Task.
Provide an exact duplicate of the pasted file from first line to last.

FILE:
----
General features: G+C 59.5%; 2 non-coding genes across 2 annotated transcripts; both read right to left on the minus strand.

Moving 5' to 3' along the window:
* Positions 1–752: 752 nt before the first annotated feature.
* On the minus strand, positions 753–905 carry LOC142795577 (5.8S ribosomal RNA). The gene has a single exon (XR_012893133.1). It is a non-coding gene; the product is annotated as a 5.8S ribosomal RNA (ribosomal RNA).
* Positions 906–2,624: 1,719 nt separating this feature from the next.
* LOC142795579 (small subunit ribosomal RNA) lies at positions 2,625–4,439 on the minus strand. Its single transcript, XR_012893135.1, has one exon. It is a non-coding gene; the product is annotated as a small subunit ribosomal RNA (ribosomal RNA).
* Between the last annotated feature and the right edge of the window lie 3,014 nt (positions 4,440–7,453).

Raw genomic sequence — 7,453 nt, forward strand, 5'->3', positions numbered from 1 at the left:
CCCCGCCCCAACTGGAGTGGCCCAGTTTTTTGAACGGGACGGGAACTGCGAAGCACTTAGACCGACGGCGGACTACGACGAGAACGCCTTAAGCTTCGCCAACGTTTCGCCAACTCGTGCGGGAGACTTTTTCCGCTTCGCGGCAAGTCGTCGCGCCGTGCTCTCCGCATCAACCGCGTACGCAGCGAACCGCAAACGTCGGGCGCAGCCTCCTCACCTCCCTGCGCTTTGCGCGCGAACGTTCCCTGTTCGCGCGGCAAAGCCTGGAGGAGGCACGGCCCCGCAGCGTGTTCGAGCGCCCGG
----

General features: G+C 59.5%; 2 non-coding genes across 2 annotated transcripts; both read right to left on the minus strand.

Moving 5' to 3' along the window:
* Positions 1–752: 752 nt before the first annotated feature.
* On the minus strand, positions 753–905 carry LOC142795577 (5.8S ribosomal RNA). The gene has a single exon (XR_012893133.1). It is a non-coding gene; the product is annotated as a 5.8S ribosomal RNA (ribosomal RNA).
* Positions 906–2,624: 1,719 nt separating this feature from the next.
* LOC142795579 (small subunit ribosomal RNA) lies at positions 2,625–4,439 on the minus strand. Its single transcript, XR_012893135.1, has one exon. It is a non-coding gene; the product is annotated as a small subunit ribosomal RNA (ribosomal RNA).
* Between the last annotated feature and the right edge of the window lie 3,014 nt (positions 4,440–7,453).

Raw genomic sequence — 7,453 nt, forward strand, 5'->3', positions numbered from 1 at the left:
CCCCGCCCCAACTGGAGTGGCCCAGTTTTTTGAACGGGACGGGAACTGCGAAGCACTTAGACCGACGGCGGACTACGACGAGAACGCCTTAAGCTTCGCCAACGTTTCGCCAACTCGTGCGGGAGACTTTTTCCGCTTCGCGGCAAGTCGTCGCGCCGTGCTCTCCGCATCAACCGCGTACGCAGCGAACCGCAAACGTCGGGCGCAGCCTCCTCACCTCCCTGCGCTTTGCGCGCGAACGTTCCCTGTTCGCGCGGCAAAGCCTGGAGGAGGCACGGCCCCGCAGCGTGTTCGAGCGCCCGG